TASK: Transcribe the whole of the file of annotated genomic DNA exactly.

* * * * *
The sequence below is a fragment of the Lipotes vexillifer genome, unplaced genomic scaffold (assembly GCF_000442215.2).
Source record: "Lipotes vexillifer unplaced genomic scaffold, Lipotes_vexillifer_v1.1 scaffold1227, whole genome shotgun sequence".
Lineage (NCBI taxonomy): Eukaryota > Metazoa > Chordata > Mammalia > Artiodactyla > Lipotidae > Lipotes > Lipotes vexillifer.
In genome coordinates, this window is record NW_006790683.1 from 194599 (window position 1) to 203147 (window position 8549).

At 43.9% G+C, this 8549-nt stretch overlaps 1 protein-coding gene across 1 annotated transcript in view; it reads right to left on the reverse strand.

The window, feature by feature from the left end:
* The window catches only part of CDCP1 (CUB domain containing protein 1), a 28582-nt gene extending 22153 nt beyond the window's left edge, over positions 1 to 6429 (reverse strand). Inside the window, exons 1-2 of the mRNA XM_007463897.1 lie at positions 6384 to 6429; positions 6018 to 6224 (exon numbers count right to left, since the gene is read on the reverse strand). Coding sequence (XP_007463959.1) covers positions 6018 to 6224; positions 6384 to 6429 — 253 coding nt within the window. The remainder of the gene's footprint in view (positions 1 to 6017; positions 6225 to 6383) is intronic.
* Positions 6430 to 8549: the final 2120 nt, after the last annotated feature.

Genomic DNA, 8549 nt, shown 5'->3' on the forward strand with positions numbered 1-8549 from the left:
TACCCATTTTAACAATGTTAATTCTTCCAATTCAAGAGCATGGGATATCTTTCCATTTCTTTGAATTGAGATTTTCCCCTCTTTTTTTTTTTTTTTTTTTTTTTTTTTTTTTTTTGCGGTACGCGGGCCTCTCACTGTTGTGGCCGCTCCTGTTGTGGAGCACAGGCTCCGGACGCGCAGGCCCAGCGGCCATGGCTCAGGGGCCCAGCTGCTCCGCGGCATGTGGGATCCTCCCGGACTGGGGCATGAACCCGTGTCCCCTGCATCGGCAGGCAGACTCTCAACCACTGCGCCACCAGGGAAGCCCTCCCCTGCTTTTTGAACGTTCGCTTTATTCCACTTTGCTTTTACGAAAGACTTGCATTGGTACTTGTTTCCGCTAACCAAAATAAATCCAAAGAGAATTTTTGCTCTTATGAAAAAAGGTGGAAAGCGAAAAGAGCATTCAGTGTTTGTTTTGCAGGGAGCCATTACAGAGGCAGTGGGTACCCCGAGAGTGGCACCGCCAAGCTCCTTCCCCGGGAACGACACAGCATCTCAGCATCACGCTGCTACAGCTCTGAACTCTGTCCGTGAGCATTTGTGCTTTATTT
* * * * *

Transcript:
The sequence below is a fragment of the Lipotes vexillifer genome, unplaced genomic scaffold (assembly GCF_000442215.2).
Source record: "Lipotes vexillifer unplaced genomic scaffold, Lipotes_vexillifer_v1.1 scaffold1227, whole genome shotgun sequence".
Lineage (NCBI taxonomy): Eukaryota > Metazoa > Chordata > Mammalia > Artiodactyla > Lipotidae > Lipotes > Lipotes vexillifer.
In genome coordinates, this window is record NW_006790683.1 from 194599 (window position 1) to 203147 (window position 8549).

At 43.9% G+C, this 8549-nt stretch overlaps 1 protein-coding gene across 1 annotated transcript in view; it reads right to left on the reverse strand.

The window, feature by feature from the left end:
* The window catches only part of CDCP1 (CUB domain containing protein 1), a 28582-nt gene extending 22153 nt beyond the window's left edge, over positions 1 to 6429 (reverse strand). Inside the window, exons 1-2 of the mRNA XM_007463897.1 lie at positions 6384 to 6429; positions 6018 to 6224 (exon numbers count right to left, since the gene is read on the reverse strand). Coding sequence (XP_007463959.1) covers positions 6018 to 6224; positions 6384 to 6429 — 253 coding nt within the window. The remainder of the gene's footprint in view (positions 1 to 6017; positions 6225 to 6383) is intronic.
* Positions 6430 to 8549: the final 2120 nt, after the last annotated feature.

Genomic DNA, 8549 nt, shown 5'->3' on the forward strand with positions numbered 1-8549 from the left:
TACCCATTTTAACAATGTTAATTCTTCCAATTCAAGAGCATGGGATATCTTTCCATTTCTTTGAATTGAGATTTTCCCCTCTTTTTTTTTTTTTTTTTTTTTTTTTTTTTTTTTTGCGGTACGCGGGCCTCTCACTGTTGTGGCCGCTCCTGTTGTGGAGCACAGGCTCCGGACGCGCAGGCCCAGCGGCCATGGCTCAGGGGCCCAGCTGCTCCGCGGCATGTGGGATCCTCCCGGACTGGGGCATGAACCCGTGTCCCCTGCATCGGCAGGCAGACTCTCAACCACTGCGCCACCAGGGAAGCCCTCCCCTGCTTTTTGAACGTTCGCTTTATTCCACTTTGCTTTTACGAAAGACTTGCATTGGTACTTGTTTCCGCTAACCAAAATAAATCCAAAGAGAATTTTTGCTCTTATGAAAAAAGGTGGAAAGCGAAAAGAGCATTCAGTGTTTGTTTTGCAGGGAGCCATTACAGAGGCAGTGGGTACCCCGAGAGTGGCACCGCCAAGCTCCTTCCCCGGGAACGACACAGCATCTCAGCATCACGCTGCTACAGCTCTGAACTCTGTCCGTGAGCATTTGTGCTTTATTT